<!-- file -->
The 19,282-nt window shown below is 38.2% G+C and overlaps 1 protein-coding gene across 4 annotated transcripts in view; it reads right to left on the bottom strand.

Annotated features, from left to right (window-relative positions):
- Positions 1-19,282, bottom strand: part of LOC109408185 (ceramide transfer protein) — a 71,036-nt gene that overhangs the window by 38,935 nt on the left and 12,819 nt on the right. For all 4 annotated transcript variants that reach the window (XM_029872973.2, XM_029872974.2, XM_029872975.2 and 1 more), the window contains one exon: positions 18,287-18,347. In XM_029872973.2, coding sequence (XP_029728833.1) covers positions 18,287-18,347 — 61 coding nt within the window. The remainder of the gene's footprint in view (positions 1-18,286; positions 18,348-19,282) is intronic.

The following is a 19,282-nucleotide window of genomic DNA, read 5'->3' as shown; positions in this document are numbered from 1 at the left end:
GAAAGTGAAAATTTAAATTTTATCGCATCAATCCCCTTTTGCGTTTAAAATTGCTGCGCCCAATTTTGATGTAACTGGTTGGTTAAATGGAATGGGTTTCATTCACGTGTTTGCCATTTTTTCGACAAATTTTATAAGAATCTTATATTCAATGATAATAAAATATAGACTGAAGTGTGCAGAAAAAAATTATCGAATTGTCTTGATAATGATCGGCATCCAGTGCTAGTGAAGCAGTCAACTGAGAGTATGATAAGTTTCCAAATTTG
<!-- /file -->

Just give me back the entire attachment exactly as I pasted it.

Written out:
The 19,282-nt window shown below is 38.2% G+C and overlaps 1 protein-coding gene across 4 annotated transcripts in view; it reads right to left on the bottom strand.

Annotated features, from left to right (window-relative positions):
- Positions 1-19,282, bottom strand: part of LOC109408185 (ceramide transfer protein) — a 71,036-nt gene that overhangs the window by 38,935 nt on the left and 12,819 nt on the right. For all 4 annotated transcript variants that reach the window (XM_029872973.2, XM_029872974.2, XM_029872975.2 and 1 more), the window contains one exon: positions 18,287-18,347. In XM_029872973.2, coding sequence (XP_029728833.1) covers positions 18,287-18,347 — 61 coding nt within the window. The remainder of the gene's footprint in view (positions 1-18,286; positions 18,348-19,282) is intronic.

The following is a 19,282-nucleotide window of genomic DNA, read 5'->3' as shown; positions in this document are numbered from 1 at the left end:
GAAAGTGAAAATTTAAATTTTATCGCATCAATCCCCTTTTGCGTTTAAAATTGCTGCGCCCAATTTTGATGTAACTGGTTGGTTAAATGGAATGGGTTTCATTCACGTGTTTGCCATTTTTTCGACAAATTTTATAAGAATCTTATATTCAATGATAATAAAATATAGACTGAAGTGTGCAGAAAAAAATTATCGAATTGTCTTGATAATGATCGGCATCCAGTGCTAGTGAAGCAGTCAACTGAGAGTATGATAAGTTTCCAAATTTG